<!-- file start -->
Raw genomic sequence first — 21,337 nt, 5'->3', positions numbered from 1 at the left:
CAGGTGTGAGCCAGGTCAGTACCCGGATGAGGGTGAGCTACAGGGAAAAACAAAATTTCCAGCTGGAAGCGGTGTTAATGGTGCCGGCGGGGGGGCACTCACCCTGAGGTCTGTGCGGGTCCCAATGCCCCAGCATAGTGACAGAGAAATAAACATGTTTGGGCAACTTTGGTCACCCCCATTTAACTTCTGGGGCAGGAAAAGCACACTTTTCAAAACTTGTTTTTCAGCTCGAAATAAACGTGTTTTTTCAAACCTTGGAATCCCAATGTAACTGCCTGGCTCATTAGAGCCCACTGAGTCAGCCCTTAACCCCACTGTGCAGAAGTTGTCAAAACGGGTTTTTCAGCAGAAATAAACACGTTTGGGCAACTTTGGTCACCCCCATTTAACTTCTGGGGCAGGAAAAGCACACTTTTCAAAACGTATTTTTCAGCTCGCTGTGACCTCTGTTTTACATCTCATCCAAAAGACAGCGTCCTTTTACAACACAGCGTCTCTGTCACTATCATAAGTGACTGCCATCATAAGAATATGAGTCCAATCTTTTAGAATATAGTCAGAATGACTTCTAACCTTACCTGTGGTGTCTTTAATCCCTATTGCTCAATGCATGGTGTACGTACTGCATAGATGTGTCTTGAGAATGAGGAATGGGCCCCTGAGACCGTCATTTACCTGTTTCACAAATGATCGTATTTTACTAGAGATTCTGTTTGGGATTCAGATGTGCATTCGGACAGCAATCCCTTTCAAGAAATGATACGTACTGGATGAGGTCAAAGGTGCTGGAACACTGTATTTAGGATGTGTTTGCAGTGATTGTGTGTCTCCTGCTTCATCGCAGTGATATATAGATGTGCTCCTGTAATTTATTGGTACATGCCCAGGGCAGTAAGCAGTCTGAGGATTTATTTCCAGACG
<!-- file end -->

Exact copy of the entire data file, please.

Raw genomic sequence first — 21,337 nt, 5'->3', positions numbered from 1 at the left:
CAGGTGTGAGCCAGGTCAGTACCCGGATGAGGGTGAGCTACAGGGAAAAACAAAATTTCCAGCTGGAAGCGGTGTTAATGGTGCCGGCGGGGGGGCACTCACCCTGAGGTCTGTGCGGGTCCCAATGCCCCAGCATAGTGACAGAGAAATAAACATGTTTGGGCAACTTTGGTCACCCCCATTTAACTTCTGGGGCAGGAAAAGCACACTTTTCAAAACTTGTTTTTCAGCTCGAAATAAACGTGTTTTTTCAAACCTTGGAATCCCAATGTAACTGCCTGGCTCATTAGAGCCCACTGAGTCAGCCCTTAACCCCACTGTGCAGAAGTTGTCAAAACGGGTTTTTCAGCAGAAATAAACACGTTTGGGCAACTTTGGTCACCCCCATTTAACTTCTGGGGCAGGAAAAGCACACTTTTCAAAACGTATTTTTCAGCTCGCTGTGACCTCTGTTTTACATCTCATCCAAAAGACAGCGTCCTTTTACAACACAGCGTCTCTGTCACTATCATAAGTGACTGCCATCATAAGAATATGAGTCCAATCTTTTAGAATATAGTCAGAATGACTTCTAACCTTACCTGTGGTGTCTTTAATCCCTATTGCTCAATGCATGGTGTACGTACTGCATAGATGTGTCTTGAGAATGAGGAATGGGCCCCTGAGACCGTCATTTACCTGTTTCACAAATGATCGTATTTTACTAGAGATTCTGTTTGGGATTCAGATGTGCATTCGGACAGCAATCCCTTTCAAGAAATGATACGTACTGGATGAGGTCAAAGGTGCTGGAACACTGTATTTAGGATGTGTTTGCAGTGATTGTGTGTCTCCTGCTTCATCGCAGTGATATATAGATGTGCTCCTGTAATTTATTGGTACATGCCCAGGGCAGTAAGCAGTCTGAGGATTTATTTCCAGACG